Home banner 2a44


Time To Review Esscom

over 8 years ago kayla





This article is for general informational purposes only and is not meant to be used or construed as legal advice in any manner whatsoever. All articles have been scrutinized by a practicing lawyer to ensure accuracy.



Kidnapped by pirates

The abduction of two Malaysians by a group of armed men at a seafood restaurant in Sandakan, Sabah, that rocked the country last year is still fresh in the minds of people across the nation.

Now, less than a year after that abduction, four Sarawakians were abducted from their tugboat, MV Massive 6, last Friday by eight armed men during a journey back to Tawau from Manila after delivering a cargo of timber to the neighbouring country.

The police have yet to make any progress in the abduction case involving four Malaysians - Wong Teck Kang, 31, Wong Hung Sing, 34, Wong Teck Chii, 29, and Johnny Lau Jung Hien, 21.

Piracy and armed robbery

So far, the International Maritime Bureau (IMB) Reporting Centre map indicated only one piracy incident off the shores of Sabah and also in Malaysia this year.

A check on the 2015 piracy and armed robbery map revealed three incidents near Sandakan last year. The three separate incidents involved a chemical tanker, general cargo and product tanker. None were abducted during the incidents, as robbers only boarded the cargo and tankers to steal the items onboard.

Meanwhile, a closer scrutiny of the map over in the Peninsular waters found seven cargos were hijacked over the past one year.

In March 22 last year, some ten pirates armed with weapons such as guns and knives reportedly hijacked a tug which was towing a barge. The pirates robbed and held the crews hostage during the incident. Fortunately, none were harmed as the entire hijacked incident lasted for five hours.

Other hijacking incidents happened in Tanjung Ayam and Pulau Aur near Johor, and Tanjung Tuan in the Malacca Straits.

Reviewing Esscom

Now, the question arises - Is Malaysia safe? Less than a year after the kidnapping and beheading incident of Bernard Thien, many were shocked over the abduction of four Sarawakians last Friday.

Kidnappings by the terrorist groups demanding for ransom are happening again near the shores of Sabah.

Of course, this came as a surprise as the government has spent a huge sum to tighten the security within the waters in the area by establishing Eastern Sabah Security Command (Esscom) on March 7, 2013.

Before we delve further, here is a brief explanation of what exactly Esscom is and why it was set up by the Government.

What is Esscom?

Esscom is an enforcement agency for the Eastern Sabah Safety Zone that covers the east coast area of Sabah from Kudat to Tawau, with four primary key roles including intelligence gathering to identify any potential threats besides improving the coastal surveillance.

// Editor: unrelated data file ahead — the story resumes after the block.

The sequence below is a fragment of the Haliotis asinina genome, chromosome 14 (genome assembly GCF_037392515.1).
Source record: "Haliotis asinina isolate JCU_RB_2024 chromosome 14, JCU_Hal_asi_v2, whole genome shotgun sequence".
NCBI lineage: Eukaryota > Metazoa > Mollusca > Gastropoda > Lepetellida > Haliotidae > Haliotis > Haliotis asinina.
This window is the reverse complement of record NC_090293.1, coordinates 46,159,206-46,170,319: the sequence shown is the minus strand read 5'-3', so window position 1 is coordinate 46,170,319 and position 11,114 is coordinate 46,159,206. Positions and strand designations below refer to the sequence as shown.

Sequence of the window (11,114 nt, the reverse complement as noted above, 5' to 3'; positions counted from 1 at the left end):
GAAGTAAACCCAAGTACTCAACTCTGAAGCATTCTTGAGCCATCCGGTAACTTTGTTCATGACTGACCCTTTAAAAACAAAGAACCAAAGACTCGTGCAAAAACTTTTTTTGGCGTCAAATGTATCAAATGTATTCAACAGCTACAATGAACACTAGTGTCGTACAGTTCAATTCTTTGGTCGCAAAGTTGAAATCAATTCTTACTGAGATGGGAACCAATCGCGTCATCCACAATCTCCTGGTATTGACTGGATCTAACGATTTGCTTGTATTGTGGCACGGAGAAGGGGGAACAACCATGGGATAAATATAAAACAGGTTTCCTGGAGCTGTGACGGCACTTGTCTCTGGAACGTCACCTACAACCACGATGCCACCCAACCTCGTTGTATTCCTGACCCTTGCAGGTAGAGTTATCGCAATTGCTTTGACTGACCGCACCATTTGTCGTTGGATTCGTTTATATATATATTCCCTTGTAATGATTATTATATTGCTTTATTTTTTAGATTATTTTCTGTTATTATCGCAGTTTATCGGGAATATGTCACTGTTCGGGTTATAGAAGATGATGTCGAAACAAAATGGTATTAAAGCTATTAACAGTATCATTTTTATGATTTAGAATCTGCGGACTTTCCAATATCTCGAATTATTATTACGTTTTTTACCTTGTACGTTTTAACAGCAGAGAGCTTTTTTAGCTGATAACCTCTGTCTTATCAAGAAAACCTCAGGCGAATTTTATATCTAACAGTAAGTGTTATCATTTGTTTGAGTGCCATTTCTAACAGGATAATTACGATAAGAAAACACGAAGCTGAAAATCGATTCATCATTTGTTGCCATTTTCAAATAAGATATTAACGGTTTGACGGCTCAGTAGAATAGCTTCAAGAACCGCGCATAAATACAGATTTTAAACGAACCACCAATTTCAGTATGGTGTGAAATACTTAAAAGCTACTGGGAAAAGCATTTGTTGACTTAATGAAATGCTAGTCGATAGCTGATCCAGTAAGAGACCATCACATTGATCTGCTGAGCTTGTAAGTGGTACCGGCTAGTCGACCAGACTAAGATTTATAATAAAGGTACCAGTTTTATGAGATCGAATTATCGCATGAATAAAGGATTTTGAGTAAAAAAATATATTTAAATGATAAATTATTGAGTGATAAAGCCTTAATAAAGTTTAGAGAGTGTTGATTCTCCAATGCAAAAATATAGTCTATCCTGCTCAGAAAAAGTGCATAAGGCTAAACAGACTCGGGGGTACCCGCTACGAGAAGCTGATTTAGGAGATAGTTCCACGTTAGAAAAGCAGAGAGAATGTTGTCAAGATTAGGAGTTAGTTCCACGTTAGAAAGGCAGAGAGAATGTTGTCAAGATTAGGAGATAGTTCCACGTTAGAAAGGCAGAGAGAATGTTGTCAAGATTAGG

The implementation of Esscom involves the cooperation between the Royal Malaysian Navy (RMN) and the Malaysian Maritime Enforcement Agency (MMEA) to protect Sabah waters.

Local mainstream media reported that there are currently 85 vessels around the island security post and Prime Minister Najib Razak said an additional 92 vessels would be acquired in the future to further beef up security.

High-profile abductions pre and post-Esscom

The government did not release any actual statistics to prove the effectiveness of Esscom in its effort to reduce kidnappings in Sabah waters.

But let's take a look at some of the high-profile abductions over the years that were splashed across major media.

In 2000, six armed men stormed into a resort on Sipadan island and took 20 hostages including 10 foreign tourists and a Malaysian police officer. Eventually, all were released at a later date.

Fast forward to 2014, a year after Esscom was established - a series of abductions took place including a Chinese manager Yang Zailin, 34, manager of a fish farm near a town in Pulau Baik, Lahad Datu, Chan Sai Chuin, 32, as well as Chinese tourist Gao Hua Yuan, 29, and Filipino resort employee Marcy Dayawan, 40.

And last year, Thien Nyuk Fun, 50, and Sarawakian engineer Bernard Then Ted Fen, 39, were taken from the seafood restaurant in Sandakan.

Now to be fair, if we look into these kidnappings and its timeline there is an average of at least one abduction every year despite the establishment of Esscom.

Of course, last Friday's kidnapping is slightly different in terms of its modus operandi because the armed men hijacked a ship in the waters instead of barging into a resort or going on land.

The call for review

The continued abduction has even led to Sabah Culture,Tourism and Environment Minister Datuk Seri Masidi Manjun in urging Esscom and other relevant agencies to review the entire security area that were previously identified as potential threats for abduct for ransom purposes.

Perhaps, this time around, such a suggestion should not just fall on deaf ears and the Government must take this issue seriously, as this is really a matter of life and death.

Not only does kidnapping for ransom incidents affect tourism in Sabah, it also reflects on the state of safety and defence in Malaysia.

Pix credit: